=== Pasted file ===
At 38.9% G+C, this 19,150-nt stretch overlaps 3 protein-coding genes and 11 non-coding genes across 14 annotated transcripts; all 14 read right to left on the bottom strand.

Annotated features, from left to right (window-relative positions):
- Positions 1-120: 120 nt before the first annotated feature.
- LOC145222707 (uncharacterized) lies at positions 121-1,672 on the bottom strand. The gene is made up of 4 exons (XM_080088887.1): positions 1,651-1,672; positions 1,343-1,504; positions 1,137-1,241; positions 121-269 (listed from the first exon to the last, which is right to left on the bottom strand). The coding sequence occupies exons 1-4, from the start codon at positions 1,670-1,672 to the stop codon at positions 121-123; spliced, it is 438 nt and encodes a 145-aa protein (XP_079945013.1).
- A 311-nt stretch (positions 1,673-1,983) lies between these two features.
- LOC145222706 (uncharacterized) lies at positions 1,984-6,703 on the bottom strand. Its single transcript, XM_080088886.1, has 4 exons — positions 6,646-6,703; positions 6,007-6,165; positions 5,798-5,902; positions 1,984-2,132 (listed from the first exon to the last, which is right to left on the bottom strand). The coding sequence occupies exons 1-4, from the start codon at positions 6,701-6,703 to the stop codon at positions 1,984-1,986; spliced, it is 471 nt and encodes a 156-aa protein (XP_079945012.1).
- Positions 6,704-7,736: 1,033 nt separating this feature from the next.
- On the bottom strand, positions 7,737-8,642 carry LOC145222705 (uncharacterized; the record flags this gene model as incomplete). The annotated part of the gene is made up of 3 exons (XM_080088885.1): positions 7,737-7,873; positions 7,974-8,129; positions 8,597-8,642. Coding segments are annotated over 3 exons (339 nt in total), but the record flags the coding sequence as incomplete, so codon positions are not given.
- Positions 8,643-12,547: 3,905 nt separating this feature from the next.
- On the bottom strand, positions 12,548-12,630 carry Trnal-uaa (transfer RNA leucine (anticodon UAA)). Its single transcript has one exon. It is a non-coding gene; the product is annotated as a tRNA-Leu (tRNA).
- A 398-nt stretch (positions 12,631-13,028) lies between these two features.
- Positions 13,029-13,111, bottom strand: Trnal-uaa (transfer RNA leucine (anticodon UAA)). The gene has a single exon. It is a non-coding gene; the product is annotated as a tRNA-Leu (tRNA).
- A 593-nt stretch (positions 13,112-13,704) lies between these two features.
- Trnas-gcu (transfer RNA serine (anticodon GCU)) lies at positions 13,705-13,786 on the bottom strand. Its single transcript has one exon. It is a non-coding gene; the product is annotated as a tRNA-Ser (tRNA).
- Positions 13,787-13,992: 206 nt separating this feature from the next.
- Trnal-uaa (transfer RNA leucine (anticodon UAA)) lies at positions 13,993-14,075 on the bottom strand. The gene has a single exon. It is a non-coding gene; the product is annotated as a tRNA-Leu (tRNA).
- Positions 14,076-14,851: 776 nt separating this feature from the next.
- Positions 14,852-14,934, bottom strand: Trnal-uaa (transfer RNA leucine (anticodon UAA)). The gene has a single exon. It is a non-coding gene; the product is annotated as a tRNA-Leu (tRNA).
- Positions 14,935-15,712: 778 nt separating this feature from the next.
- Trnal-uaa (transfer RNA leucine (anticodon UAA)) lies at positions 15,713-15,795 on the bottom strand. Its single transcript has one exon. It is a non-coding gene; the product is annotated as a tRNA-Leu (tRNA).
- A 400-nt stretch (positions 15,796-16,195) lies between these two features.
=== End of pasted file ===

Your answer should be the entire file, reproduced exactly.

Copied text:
At 38.9% G+C, this 19,150-nt stretch overlaps 3 protein-coding genes and 11 non-coding genes across 14 annotated transcripts; all 14 read right to left on the bottom strand.

Annotated features, from left to right (window-relative positions):
- Positions 1-120: 120 nt before the first annotated feature.
- LOC145222707 (uncharacterized) lies at positions 121-1,672 on the bottom strand. The gene is made up of 4 exons (XM_080088887.1): positions 1,651-1,672; positions 1,343-1,504; positions 1,137-1,241; positions 121-269 (listed from the first exon to the last, which is right to left on the bottom strand). The coding sequence occupies exons 1-4, from the start codon at positions 1,670-1,672 to the stop codon at positions 121-123; spliced, it is 438 nt and encodes a 145-aa protein (XP_079945013.1).
- A 311-nt stretch (positions 1,673-1,983) lies between these two features.
- LOC145222706 (uncharacterized) lies at positions 1,984-6,703 on the bottom strand. Its single transcript, XM_080088886.1, has 4 exons — positions 6,646-6,703; positions 6,007-6,165; positions 5,798-5,902; positions 1,984-2,132 (listed from the first exon to the last, which is right to left on the bottom strand). The coding sequence occupies exons 1-4, from the start codon at positions 6,701-6,703 to the stop codon at positions 1,984-1,986; spliced, it is 471 nt and encodes a 156-aa protein (XP_079945012.1).
- Positions 6,704-7,736: 1,033 nt separating this feature from the next.
- On the bottom strand, positions 7,737-8,642 carry LOC145222705 (uncharacterized; the record flags this gene model as incomplete). The annotated part of the gene is made up of 3 exons (XM_080088885.1): positions 7,737-7,873; positions 7,974-8,129; positions 8,597-8,642. Coding segments are annotated over 3 exons (339 nt in total), but the record flags the coding sequence as incomplete, so codon positions are not given.
- Positions 8,643-12,547: 3,905 nt separating this feature from the next.
- On the bottom strand, positions 12,548-12,630 carry Trnal-uaa (transfer RNA leucine (anticodon UAA)). Its single transcript has one exon. It is a non-coding gene; the product is annotated as a tRNA-Leu (tRNA).
- A 398-nt stretch (positions 12,631-13,028) lies between these two features.
- Positions 13,029-13,111, bottom strand: Trnal-uaa (transfer RNA leucine (anticodon UAA)). The gene has a single exon. It is a non-coding gene; the product is annotated as a tRNA-Leu (tRNA).
- A 593-nt stretch (positions 13,112-13,704) lies between these two features.
- Trnas-gcu (transfer RNA serine (anticodon GCU)) lies at positions 13,705-13,786 on the bottom strand. Its single transcript has one exon. It is a non-coding gene; the product is annotated as a tRNA-Ser (tRNA).
- Positions 13,787-13,992: 206 nt separating this feature from the next.
- Trnal-uaa (transfer RNA leucine (anticodon UAA)) lies at positions 13,993-14,075 on the bottom strand. The gene has a single exon. It is a non-coding gene; the product is annotated as a tRNA-Leu (tRNA).
- Positions 14,076-14,851: 776 nt separating this feature from the next.
- Positions 14,852-14,934, bottom strand: Trnal-uaa (transfer RNA leucine (anticodon UAA)). The gene has a single exon. It is a non-coding gene; the product is annotated as a tRNA-Leu (tRNA).
- Positions 14,935-15,712: 778 nt separating this feature from the next.
- Trnal-uaa (transfer RNA leucine (anticodon UAA)) lies at positions 15,713-15,795 on the bottom strand. Its single transcript has one exon. It is a non-coding gene; the product is annotated as a tRNA-Leu (tRNA).
- A 400-nt stretch (positions 15,796-16,195) lies between these two features.